To put it simply, Martin Truex Jr. has been on rails this season. Heading into this weekend, the Mayetta, NJ native had accumulated five wins and led over 1,800 laps. The Furniture Row Racing team has seemed invincible, bringing un-paralled speed to each track on the circuit. But for a majority of the weekend at Charlotte Motor Speedway, Truex and his FRR team seemed to struggle. The No.78 was seventh in the weekend’s only practice session, but the car didn’t seem to have it’s normal speed. In Friday evening’s qualifying session, Truex failed to make it to the final round of qualifying for only the second time in the last 12 events.

Truex lined up 17th for the start of Sunday’s Bank of America 500, and the team was hopeful that they’d be able to make some ground up in the first part of the race. That’s not what happened though, as Truex struggled to move forward with an ill-handling car early on. For the first time since Daytona in July, the No.78 team failed to finish inside the top-10 in the first stage of the race.

Forecasted weather held off long enough for Sunday’s race to run the full distance. Photo via Christian Espinoza from the press box.

But as Stage Two got underway, they began to turn things around.

As Kyle Busch and Kevin Harvick swapped the lead out front, Truex began to gain some momentum. With a combination of adjustment calls and quick pit stops, Truex inched his way into the top-10 and then some. As the green and white checkered flag flew signaling the conclusion of Stage Two, Truex had worked his way up to fourth.

As their steamroll of positive energy continued, Stage Three began to fall right into the No.78 team’s hands. Truex had found his way to the front, and had the race lead in sight. As the field came down pit road with just over 100 laps to go, Truex’s team performed a blinding fast pit stop. The stop was quick enough to get Truex off pit road in front of Harvick, giving Truex the race lead.

Truex battled Harvick and Kyle Larson multiple times for the lead throughout the latter part of the race. The No.42 and No.4 were some of the strongest cars all day at Charlotte Motor Speedway, but Truex wasn’t going to give up without a fight. Throughout a rash of late race cautions and even an overtime finish, Truex pulled his gloves tight and got up on the wheel. As the checkered flag flew, Truex, one whom many didn’t think had a shot, crossed the finish line first.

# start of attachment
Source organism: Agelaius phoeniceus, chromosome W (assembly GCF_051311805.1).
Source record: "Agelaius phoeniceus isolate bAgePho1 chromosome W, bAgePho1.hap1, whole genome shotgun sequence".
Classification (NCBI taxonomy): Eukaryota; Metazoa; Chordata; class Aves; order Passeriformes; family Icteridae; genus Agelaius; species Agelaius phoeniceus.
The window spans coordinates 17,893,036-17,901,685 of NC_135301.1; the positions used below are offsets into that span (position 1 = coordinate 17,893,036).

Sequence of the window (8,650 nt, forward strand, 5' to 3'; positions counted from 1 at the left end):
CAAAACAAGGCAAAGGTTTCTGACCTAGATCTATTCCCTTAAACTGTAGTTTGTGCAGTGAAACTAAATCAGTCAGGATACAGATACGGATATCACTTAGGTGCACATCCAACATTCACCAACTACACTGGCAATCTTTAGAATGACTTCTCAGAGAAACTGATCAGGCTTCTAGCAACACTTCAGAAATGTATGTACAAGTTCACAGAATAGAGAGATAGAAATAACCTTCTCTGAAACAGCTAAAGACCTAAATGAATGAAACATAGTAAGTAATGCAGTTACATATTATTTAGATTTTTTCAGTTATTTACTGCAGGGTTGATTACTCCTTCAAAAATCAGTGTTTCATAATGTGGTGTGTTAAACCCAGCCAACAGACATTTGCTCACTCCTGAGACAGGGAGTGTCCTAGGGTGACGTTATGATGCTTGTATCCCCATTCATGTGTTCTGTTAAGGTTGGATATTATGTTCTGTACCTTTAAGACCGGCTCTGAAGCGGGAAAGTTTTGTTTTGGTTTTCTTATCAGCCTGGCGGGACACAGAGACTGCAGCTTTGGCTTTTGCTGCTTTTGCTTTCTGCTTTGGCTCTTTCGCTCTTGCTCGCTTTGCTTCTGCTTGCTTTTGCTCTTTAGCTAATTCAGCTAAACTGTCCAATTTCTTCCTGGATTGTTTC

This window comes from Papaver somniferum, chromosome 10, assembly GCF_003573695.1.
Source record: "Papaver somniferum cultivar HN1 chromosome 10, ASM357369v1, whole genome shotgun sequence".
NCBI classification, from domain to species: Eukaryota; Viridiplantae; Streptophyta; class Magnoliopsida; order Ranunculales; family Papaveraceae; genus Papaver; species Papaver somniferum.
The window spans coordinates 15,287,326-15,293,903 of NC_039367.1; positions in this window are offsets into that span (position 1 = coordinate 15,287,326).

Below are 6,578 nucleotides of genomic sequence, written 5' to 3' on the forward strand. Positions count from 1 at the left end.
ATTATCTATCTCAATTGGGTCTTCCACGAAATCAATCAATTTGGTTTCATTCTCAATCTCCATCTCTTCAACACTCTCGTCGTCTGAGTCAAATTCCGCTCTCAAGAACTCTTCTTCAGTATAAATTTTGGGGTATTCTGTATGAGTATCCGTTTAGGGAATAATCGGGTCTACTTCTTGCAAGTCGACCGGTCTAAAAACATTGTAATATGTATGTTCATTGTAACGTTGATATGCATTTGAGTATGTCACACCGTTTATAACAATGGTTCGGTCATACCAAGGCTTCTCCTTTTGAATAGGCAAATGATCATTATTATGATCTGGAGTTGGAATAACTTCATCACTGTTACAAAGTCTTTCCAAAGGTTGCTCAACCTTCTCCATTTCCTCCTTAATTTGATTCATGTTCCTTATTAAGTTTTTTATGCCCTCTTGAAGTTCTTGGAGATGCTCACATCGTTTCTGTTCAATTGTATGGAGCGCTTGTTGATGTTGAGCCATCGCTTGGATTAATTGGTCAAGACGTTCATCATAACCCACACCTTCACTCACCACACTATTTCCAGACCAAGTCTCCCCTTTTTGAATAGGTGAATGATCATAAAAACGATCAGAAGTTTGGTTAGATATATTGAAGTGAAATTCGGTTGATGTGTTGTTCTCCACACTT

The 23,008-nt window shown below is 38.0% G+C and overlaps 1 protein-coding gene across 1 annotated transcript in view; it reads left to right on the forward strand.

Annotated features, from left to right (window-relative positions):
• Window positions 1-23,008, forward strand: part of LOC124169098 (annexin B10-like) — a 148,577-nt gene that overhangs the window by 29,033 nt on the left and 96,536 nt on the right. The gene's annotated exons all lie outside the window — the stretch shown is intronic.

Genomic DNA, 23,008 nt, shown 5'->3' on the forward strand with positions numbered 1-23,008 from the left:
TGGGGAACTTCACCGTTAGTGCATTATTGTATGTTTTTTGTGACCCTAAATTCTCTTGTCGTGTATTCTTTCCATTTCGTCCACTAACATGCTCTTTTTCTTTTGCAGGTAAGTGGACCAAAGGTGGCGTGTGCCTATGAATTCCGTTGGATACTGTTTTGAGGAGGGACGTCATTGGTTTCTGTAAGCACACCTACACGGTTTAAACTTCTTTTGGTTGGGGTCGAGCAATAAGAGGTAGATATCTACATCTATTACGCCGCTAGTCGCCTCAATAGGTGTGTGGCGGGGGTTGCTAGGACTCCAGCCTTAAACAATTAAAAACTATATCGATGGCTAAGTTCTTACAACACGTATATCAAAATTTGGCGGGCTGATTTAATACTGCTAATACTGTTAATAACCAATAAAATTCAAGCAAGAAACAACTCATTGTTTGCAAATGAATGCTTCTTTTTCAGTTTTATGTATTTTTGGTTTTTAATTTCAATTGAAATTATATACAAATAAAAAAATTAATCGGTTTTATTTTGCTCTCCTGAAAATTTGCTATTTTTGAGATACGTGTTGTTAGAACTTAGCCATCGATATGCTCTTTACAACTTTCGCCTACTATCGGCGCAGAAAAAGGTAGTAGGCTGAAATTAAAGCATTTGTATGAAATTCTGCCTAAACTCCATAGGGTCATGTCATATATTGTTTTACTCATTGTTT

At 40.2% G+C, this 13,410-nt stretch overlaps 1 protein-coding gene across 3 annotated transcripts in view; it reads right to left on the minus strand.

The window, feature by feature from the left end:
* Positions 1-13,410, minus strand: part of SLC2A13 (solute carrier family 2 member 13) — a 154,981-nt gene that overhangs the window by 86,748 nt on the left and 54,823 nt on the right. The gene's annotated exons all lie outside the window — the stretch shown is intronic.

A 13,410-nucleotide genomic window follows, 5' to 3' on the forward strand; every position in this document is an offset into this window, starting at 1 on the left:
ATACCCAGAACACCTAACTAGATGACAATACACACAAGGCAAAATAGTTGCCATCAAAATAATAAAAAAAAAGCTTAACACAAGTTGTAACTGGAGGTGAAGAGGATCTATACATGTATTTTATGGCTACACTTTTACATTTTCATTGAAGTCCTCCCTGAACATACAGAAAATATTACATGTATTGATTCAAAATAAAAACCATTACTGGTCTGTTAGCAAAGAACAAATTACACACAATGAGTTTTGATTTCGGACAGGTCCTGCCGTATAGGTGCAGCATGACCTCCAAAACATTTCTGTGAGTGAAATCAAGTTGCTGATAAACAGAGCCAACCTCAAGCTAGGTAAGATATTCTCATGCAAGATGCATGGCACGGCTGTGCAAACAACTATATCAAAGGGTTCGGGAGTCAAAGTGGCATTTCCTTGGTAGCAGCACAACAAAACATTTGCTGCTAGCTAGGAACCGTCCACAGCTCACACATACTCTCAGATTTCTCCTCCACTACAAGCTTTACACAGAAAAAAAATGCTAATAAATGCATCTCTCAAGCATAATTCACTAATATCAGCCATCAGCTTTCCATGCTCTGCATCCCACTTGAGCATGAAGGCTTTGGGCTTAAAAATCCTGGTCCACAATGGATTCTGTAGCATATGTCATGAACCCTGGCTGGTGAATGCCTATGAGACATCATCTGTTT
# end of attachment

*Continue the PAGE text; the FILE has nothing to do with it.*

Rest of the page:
“Unbelievable win. Just a total team effort,” said Truex in Victory Lane. “Every single guy – every guy on this team just did a perfect job today and I can’t be more proud of them and at this time of the year is just when you want it to happen. You dream about days like today. I don’t know if we had the best car, but we damn sure go it in victory lane”

Martin Truex Jr. celebrating at Charlotte Motor Speedway. Photo by Zach Darrow.

Sunday’s victory in the Bank of America 500 was Truex’s sixth of the 2017 season, and his second career win at Charlotte Motor Speedway. For Truex and his No.78 team, the win was incredibly hard-fought.

“I’m so lucky to get to do this and I don’t know, it’s just one of those weekends – lot of pressure,” said Truex. “We qualified horribly and I was mad about it. Cole (crew chief) was mad about it and twenty minutes we’re like alright, I think this is where we went wrong. And he’s like yeah, that’s where we went wrong. We screwed up, we’ll get them Sunday. Just thankful to him and this whole team and Barney (owner) and everybody for giving us everything we need.”

Chase Elliott jumped to the runner-up spot on the late overtime restart, earning his second runner-up finish in a row. Harvick, Denny Hamlin, Jamie McMurray, Daniel Suarez, Jimmie Johnson, Ryan Blaney, Kasey Kahne, and Kyle Larson rounded out the rest of the top-10 finishers from Sunday.

Kyle Busch, who led early on in the race, struggled towards the end of the event with heat and carbon monoxide issues. Busch collapsed on the infield grass after the conclusion of Sunday’s race, but was later treated and released from the infield care center .

Southern California native who has made the trek across country to North Carolina to chase down my dreams and aspirations in the motorsports industry.